Happiness_decisions_web

Happy expectations

What do you expect out of life? Are you anticipating deep love and soul connection with an intimate other? Perhaps you hope to contribute profoundly to the betterment of humanity? Maybe you expect great wealth so that you can help those less fortunate than you? Possibly you look forward to a good Indian meal tonight? Whatever your expectations are, the nuances and details of them are uniquely yours and new research shows that they have a significant impact on your happiness.

The research involved participants completing a decision-making task where they could make monetary gains or losses. Throughout the task the participants were asked how happy they were feeling and scans of brain activity revealed what neural activities were going on in the subjects.

Using the data gathered the researchers developed a mathematical model that tracked happiness and they found that it related directly to what rewards were received combined with what the people expected to receive. Using this model they then developed an app for smartphones that they tested on more than 18,000 people. Using data gathered from the app they found that their predictive model held true and happiness at any given moment was a product of rewards received and expectations previously held. However, expectations were found to be even more strongly predictive of happiness than were rewards as expectations impacted happiness even before the outcome of a decision was learned. On a biological level they found that neural activity in a part of the brain called the striatum during decision making and outcomes could be used to predict momentary happiness.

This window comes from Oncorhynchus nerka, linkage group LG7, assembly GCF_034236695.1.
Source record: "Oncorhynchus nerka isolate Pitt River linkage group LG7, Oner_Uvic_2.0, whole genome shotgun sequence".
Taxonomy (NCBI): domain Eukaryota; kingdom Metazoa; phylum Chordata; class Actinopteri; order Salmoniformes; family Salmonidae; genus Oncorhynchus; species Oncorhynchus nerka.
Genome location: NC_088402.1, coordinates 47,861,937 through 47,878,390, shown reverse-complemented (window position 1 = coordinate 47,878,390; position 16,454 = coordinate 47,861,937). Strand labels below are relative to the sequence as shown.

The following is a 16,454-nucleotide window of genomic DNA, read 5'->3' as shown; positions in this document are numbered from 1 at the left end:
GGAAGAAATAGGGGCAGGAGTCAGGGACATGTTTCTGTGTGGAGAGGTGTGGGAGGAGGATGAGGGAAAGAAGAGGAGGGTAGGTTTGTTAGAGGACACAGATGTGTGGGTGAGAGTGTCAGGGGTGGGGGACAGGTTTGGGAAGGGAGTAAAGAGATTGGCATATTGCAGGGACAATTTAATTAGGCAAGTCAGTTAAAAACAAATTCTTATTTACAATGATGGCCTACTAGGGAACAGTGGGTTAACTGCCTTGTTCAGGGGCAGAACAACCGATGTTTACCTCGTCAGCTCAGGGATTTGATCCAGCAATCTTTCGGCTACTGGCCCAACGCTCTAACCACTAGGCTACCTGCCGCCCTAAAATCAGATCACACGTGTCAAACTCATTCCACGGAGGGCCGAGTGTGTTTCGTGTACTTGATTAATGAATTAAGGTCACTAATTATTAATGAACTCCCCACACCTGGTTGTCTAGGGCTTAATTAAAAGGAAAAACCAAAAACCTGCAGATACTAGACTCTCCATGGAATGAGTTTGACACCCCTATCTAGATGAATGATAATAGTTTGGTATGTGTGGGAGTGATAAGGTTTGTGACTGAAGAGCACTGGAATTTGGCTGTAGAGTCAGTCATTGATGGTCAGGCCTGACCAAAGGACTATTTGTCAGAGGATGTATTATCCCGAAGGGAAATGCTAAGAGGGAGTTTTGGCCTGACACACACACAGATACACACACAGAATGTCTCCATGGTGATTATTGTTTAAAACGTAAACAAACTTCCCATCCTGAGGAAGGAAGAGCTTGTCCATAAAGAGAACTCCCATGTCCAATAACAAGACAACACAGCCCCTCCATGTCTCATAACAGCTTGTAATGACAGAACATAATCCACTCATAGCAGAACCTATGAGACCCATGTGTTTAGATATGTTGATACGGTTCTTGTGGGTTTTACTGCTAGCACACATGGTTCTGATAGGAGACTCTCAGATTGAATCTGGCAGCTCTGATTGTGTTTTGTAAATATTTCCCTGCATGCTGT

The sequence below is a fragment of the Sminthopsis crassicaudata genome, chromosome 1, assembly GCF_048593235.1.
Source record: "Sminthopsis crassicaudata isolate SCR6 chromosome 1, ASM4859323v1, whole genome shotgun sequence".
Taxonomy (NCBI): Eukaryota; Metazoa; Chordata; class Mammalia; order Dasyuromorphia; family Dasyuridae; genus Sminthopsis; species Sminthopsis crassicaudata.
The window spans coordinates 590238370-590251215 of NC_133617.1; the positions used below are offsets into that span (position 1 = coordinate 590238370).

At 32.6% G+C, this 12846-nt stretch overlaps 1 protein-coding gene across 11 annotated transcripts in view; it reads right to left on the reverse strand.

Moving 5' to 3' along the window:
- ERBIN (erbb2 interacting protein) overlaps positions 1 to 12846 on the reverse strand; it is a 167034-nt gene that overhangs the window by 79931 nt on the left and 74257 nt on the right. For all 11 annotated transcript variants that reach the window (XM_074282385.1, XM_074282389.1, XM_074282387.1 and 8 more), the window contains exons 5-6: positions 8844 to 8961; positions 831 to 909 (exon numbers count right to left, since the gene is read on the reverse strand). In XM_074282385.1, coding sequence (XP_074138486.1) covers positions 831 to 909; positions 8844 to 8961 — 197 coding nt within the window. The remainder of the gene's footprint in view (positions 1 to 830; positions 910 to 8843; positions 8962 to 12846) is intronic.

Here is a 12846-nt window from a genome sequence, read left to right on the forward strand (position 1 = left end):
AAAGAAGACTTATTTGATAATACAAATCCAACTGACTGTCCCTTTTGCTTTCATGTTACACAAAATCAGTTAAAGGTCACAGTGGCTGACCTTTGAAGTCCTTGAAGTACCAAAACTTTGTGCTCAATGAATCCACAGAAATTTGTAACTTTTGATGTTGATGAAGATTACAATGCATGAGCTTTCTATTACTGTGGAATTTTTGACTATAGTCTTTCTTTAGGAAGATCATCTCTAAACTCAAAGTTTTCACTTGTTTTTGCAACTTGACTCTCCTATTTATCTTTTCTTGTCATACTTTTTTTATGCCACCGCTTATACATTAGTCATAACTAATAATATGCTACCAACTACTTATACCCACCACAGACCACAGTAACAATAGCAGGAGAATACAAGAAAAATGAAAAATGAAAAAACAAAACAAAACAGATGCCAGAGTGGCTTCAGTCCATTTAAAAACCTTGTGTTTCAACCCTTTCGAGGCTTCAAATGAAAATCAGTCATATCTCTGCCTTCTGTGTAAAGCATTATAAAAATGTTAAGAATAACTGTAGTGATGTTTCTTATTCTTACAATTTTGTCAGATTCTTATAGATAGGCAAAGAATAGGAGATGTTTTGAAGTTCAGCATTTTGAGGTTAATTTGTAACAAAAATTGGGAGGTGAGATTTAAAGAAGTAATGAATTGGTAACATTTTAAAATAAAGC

This doesn’t mean that should raise your expectations or lower your expectations, as the relationship between expectations and happiness varies with the individual. However, maybe it does point us again to the need to dwell, and draw our consciousness, into the present moment because it is there that happiness lies.

Terry Robson

Terry Robson

Terry Robson is the Editor-in-Chief of WellBeing and the Editor of EatWell.

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